Beneath the prospects of a merger—to serve more members with a wider array of products and services, realize greater economies of scale and improve financial performance—lurk the costs of attaining those opportunities.
Even the most obvious expenses can multiply without careful planning and prompt execution, merger veterans caution, and other costs may escape notice altogether without an exhaustive inventory.
The largest direct costs in a merger are typically cancellation fees on data processing and other service contracts, says Stephen G. Morrissette, adjunct associate professor of strategic management with the University of Chicago’s Booth School of Business and lead faculty for CUES’ Mergers and Acquisitions Institute. The fee for early termination on a core processing contract could amount to $25,000 per month for up to 24 months. (If both CUs use the same core, they can usually negotiate a reduced termination fee or perhaps negotiate no termination fee.)
Other significant direct costs commonly include:
- rebranding, including the costs for changing signs and stationery and reprinting checks, deposit slips and anything else that bears the merging CU’s name. Those costs can be especially steep when the continuing CU unveils a new name and brand.
- people-related costs, including severance payments to employees whose jobs are eliminated in the merger. “This is often not a big number in credit union mergers, because credit unions tend to work hard to find a place for all employees” who want to continue to work for the continuing organization, Morrissette says.
- legal, accounting and advisory fees for completing due diligence, filling out required regulatory forms, and consulting on the integration of systems and operations.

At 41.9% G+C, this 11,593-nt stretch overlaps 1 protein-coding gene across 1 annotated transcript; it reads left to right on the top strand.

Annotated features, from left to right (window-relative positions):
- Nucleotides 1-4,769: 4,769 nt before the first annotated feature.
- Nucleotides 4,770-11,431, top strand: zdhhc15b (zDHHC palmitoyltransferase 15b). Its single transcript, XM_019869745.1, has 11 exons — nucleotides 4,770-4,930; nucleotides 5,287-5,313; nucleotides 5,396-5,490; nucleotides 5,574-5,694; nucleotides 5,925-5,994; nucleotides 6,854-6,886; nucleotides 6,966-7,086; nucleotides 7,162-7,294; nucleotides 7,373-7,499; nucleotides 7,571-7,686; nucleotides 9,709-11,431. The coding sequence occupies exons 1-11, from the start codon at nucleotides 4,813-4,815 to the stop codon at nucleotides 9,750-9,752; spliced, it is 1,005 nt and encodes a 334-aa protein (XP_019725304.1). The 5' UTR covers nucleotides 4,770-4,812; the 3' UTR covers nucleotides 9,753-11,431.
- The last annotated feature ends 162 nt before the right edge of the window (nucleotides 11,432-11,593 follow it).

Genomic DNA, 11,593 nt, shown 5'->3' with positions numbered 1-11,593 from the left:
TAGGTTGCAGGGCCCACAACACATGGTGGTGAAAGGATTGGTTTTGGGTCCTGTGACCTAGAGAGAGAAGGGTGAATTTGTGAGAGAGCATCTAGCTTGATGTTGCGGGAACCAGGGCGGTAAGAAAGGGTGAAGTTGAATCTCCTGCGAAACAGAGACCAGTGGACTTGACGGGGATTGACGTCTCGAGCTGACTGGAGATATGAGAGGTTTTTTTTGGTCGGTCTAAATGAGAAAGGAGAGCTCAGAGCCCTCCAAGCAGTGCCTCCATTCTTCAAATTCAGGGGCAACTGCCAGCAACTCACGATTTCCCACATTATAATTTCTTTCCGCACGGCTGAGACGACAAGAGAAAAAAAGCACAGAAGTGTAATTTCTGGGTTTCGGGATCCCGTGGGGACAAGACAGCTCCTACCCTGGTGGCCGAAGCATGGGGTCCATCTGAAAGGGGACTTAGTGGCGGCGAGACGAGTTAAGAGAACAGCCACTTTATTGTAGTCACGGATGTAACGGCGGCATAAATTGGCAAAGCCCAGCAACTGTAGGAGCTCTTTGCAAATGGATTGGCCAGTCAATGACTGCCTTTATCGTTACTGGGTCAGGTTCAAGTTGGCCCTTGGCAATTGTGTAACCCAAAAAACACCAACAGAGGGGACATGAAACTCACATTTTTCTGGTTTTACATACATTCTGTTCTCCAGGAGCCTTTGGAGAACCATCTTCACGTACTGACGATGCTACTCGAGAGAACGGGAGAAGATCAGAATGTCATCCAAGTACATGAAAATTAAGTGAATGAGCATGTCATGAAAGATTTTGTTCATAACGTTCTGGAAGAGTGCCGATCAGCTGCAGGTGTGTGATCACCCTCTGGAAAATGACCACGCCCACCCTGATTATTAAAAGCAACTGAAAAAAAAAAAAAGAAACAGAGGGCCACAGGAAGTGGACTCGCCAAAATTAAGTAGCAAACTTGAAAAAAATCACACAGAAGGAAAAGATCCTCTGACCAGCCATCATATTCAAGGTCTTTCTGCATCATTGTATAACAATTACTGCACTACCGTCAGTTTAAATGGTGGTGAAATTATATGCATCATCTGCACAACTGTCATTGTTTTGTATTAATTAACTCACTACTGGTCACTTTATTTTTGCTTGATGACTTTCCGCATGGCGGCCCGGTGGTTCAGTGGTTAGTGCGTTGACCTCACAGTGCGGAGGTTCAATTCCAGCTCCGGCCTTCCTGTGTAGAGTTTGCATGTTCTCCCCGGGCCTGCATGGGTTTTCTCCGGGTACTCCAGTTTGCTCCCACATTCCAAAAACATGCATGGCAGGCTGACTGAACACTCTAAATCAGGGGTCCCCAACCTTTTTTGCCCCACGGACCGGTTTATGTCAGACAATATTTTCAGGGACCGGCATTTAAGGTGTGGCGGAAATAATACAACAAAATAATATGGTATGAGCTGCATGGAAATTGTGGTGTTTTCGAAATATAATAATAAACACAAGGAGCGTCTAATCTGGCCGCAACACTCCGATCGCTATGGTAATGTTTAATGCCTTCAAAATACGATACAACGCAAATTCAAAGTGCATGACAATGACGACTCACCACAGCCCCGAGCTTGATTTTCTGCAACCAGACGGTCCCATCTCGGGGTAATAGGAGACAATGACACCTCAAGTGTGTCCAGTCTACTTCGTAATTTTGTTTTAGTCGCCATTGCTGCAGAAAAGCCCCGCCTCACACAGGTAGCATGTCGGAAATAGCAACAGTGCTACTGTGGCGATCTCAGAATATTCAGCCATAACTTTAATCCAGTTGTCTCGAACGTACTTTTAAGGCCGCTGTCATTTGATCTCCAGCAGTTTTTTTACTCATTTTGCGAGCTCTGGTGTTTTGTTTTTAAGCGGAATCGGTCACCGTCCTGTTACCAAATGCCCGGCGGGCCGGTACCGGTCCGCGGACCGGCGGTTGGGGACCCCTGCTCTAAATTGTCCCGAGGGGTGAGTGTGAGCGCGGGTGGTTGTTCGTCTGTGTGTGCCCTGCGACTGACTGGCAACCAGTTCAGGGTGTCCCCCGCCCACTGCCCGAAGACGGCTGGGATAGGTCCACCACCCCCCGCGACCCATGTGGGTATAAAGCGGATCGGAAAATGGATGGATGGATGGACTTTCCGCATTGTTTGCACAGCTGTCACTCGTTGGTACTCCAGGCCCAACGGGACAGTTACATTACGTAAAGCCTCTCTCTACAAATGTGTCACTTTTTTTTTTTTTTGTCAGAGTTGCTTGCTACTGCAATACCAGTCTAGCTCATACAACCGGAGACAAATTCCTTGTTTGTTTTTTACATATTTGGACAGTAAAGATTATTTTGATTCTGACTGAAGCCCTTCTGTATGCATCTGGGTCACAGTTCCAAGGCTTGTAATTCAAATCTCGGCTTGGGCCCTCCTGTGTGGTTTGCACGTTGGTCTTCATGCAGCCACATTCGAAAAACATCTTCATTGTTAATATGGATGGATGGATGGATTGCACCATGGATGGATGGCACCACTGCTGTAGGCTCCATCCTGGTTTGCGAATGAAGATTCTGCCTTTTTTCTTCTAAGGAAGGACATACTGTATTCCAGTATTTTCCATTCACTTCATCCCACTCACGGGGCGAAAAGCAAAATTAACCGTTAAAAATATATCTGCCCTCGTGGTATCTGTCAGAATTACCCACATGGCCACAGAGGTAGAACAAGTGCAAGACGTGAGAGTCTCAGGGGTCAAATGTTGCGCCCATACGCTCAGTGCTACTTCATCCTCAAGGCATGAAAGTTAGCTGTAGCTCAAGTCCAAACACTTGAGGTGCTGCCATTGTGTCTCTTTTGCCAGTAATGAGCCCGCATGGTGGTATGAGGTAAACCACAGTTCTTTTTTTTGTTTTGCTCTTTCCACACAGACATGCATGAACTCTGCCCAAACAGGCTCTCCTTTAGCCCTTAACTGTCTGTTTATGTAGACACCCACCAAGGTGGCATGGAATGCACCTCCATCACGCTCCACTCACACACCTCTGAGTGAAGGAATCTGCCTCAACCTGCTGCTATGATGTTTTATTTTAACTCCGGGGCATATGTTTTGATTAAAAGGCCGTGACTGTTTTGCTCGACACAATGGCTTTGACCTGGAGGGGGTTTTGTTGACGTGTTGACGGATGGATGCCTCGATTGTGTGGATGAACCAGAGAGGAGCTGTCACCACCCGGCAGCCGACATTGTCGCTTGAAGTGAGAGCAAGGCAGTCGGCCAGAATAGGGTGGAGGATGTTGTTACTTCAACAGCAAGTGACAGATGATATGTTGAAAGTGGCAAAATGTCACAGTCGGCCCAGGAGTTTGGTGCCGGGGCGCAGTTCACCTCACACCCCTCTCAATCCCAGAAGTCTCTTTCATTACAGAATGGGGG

The continuing credit union should be monitoring staff and other internal outlays as well as the costs related to incoming members, systems and infrastructure. Systems and operational integration can be complex and costly, and managers and staff from IT, finance and branch operations will need to be involved along the way, says Michael Bell, attorney with Howard & Howard, Royal Oak, Mich.
“Costs with a dollar sign are easy to see, but the costs of internal manpower and time often weigh heavily and are easily forgotten,” Bell says. “When your IT staff needs to dedicate 40 man-hours to a conversion, there’s a real cost to that. It can’t always be quantified, but it needs to be understood.”
“Management and staff have day jobs. And when a merger comes along, they have their day jobs, plus the merger. You need to work to control that time suck,” he advises. “Mergers don’t happen overnight. Negotiations and implementation can take months. Some credit unions even find themselves working on more than one merger at a time,” which increases the urgency of managing staff time.
Call in Experts
“There are strategies to speed up and/or make integration more efficient and to apply in negotiations that will help save money,” Bell says. “If your credit union lacks experience in some elements of merger negotiations and implementation, you can swim against the tide much longer than you need to, which can add to costs.
“Good advisors deliver more value than their cost because that’s how they stay in business,” he adds. “Even in a simple merger, there is value in the relative cost of hiring good advisors and consultants in the efficiencies you can gain.”
Morrissette agrees: “Your goal should be to eliminate surprises. Look for someone who can draw on a compendium of mistakes they’ve made in the past, someone with four or more rounds of learning.”
More in-depth investigations will be conducted during the due diligence phase. “You may send your IT team in (to the merger partner’s location) and discover that all their computers are on an old version of Windows so you’ll need to upgrade all those PCs,” Morrissette says. “HR may find some substantial differences in benefits. Someone needs to be counting all the signs that need to be replaced. Replacing phone systems can cost up to $1,000 per employee. Each credit union has to do the homework and quantify the costs of those differences.”